By: Joe Santanego
In the latest case of extreme zealous legislation, a new bill moving through the State Assembly and Senate will require “shampoo assistants” working in hair salons to complete a minimum of 500 hours of a 1,000-hour course in cosmetology. The completion of 500 hours will entitle applicants to a newly established “Shampoo Assistant Certificate”, the NY Post reported.
The legislation is sponsored in the Assembly by Carrie Woerner of Saratoga Springs and John T. McDonald III of Albany. A companion Senate bill was introduced by Sen. Jen Metzger of Middletown, according to the NY Post.
“It’s shocking that with so many New Yorkers out of work that some legislators want to throw obstacles in front of job seekers. Their focus should be on cutting taxes and regulations, not creating more,” added Assemblywoman Nicole Malliotakis, a Staten Island Republican told local press.
According to research the average cost of a cosmetology class is $13,000. The shampoo assistant at a beauty parlor, usually works on tips and exceptionally low pay, usually a transitional job or a job for immigrants new to the country.
The job primarily involves draping the client, lathering the head, and rinsing, and odd jobs like sweeping hair off the floor. Currently there is no job description for “shampoo assistant” in the NY division of licensing services.
This latest absurdist proposal is a clear example of why NY state in general is one of the most unfriendly state in the republic to conduct commerce
Tax Foundation rankings for 2019 concluded: New York ranked 49th overall in business climate, 48th for individual taxes, 43rd in sales taxes and 46th in property taxes.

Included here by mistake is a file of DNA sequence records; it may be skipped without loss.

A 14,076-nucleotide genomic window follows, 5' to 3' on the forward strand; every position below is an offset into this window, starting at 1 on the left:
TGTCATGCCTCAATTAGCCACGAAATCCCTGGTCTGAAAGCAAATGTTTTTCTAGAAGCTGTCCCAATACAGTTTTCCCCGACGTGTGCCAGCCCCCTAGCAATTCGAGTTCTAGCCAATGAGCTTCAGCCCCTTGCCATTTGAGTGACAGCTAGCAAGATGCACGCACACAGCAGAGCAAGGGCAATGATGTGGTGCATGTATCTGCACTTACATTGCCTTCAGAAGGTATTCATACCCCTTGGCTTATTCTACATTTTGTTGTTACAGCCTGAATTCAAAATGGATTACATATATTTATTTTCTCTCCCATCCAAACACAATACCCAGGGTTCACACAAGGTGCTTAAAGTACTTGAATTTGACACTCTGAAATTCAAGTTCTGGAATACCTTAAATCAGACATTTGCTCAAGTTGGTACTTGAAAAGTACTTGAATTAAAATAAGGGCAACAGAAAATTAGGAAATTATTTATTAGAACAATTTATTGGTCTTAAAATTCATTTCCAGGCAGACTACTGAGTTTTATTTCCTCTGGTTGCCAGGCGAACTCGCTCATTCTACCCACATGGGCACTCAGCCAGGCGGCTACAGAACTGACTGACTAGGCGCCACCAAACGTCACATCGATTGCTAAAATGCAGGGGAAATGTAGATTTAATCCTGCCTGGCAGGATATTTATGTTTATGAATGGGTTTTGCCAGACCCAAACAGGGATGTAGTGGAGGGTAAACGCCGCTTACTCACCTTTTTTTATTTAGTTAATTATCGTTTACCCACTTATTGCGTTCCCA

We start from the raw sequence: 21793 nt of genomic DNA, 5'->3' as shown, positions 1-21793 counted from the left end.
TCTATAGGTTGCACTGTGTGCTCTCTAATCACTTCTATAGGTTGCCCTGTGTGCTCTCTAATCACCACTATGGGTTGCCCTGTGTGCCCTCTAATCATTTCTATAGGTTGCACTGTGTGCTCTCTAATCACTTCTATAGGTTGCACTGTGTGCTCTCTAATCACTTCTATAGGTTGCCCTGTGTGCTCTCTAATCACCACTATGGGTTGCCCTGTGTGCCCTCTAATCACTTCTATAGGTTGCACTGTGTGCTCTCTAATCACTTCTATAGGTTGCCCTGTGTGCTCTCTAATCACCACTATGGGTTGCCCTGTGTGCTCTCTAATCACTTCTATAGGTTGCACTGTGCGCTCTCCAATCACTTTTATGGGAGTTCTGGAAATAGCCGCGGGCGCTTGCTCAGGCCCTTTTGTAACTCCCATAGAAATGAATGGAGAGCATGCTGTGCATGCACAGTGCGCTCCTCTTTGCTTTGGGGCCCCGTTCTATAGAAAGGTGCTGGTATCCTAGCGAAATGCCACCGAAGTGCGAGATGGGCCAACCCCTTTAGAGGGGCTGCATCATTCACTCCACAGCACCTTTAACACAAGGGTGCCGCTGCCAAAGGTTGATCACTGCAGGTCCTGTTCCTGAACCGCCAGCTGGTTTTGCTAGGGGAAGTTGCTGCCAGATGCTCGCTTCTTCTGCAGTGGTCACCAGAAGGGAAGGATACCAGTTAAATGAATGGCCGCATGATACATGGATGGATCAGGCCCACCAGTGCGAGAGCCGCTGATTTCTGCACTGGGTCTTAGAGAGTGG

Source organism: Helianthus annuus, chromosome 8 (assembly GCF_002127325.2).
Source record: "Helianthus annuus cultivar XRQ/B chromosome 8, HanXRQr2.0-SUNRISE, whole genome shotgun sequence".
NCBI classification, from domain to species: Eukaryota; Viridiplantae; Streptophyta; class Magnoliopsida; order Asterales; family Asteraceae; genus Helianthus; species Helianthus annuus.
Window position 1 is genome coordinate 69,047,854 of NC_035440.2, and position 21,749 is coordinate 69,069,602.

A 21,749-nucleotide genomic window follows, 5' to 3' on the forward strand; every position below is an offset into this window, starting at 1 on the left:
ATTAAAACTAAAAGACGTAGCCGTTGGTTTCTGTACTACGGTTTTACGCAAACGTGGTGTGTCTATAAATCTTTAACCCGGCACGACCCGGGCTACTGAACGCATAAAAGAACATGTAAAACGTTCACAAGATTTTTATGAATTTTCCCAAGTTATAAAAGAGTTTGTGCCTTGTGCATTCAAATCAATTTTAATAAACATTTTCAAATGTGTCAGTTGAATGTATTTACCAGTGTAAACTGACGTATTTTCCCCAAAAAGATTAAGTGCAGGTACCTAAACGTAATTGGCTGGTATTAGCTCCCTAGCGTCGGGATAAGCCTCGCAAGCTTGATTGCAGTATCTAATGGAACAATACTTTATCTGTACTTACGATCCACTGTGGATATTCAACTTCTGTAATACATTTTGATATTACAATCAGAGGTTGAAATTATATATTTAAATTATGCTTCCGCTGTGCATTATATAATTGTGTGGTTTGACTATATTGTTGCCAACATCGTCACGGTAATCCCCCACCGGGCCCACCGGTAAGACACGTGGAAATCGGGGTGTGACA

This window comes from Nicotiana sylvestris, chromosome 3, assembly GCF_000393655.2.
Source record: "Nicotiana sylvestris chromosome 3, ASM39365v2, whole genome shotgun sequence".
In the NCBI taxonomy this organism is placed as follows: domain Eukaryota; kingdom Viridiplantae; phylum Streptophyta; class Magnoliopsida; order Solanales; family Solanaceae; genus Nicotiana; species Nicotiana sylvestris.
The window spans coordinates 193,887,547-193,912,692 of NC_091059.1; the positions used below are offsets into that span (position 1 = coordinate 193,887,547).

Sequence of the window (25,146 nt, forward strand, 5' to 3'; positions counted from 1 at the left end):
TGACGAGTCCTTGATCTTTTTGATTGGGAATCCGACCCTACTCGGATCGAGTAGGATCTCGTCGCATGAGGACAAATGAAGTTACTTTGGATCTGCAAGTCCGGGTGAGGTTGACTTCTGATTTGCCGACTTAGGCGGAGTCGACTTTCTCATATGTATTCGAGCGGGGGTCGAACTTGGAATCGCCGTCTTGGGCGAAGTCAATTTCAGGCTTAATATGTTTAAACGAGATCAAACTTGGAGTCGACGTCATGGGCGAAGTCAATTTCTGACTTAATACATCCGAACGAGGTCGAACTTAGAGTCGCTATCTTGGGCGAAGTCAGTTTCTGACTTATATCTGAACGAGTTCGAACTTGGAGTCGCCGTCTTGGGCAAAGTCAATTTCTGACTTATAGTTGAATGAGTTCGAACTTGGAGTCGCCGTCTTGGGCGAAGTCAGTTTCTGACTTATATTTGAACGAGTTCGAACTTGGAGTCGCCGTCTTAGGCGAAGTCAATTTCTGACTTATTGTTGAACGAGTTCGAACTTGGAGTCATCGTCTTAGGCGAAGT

Meanwhile the Small Business Index Policy Index ranked states by friendliness towards small entrepreneurs: NY came in 47th and 44th for small business taxes.
Over regulations such as a 500-shampoo licensing course is another example of slow suffocation of NY state.
500 hours of classes to shampoo hair, an activity everyone in the world does for themselves daily in the shower, is something George Orwell could not have come up with.
OSHA requires courses for many important and skilled professions. For example, to work in the lucrative oil and gas industry you have to take a detailed safety class. To learn earn the essential safety concepts associated with the oil and gas industry, the OSHA class is only 230 hours in education. Plumbers, in order to work on gas lines also have to take an OSHSA class, which on average is 80 hours. One could easily conclude, working on a gas line is a far more dangerous job than washing someone’s hair in the sink and sweeping the floor after a haircut.
“It’s crazy. Talk about being an obstruction to people getting after-school jobs or an entry-level job or being able to make a living while learning a trade,” Cam MacDonald, of the Empire Center for Public Policy, told The Post.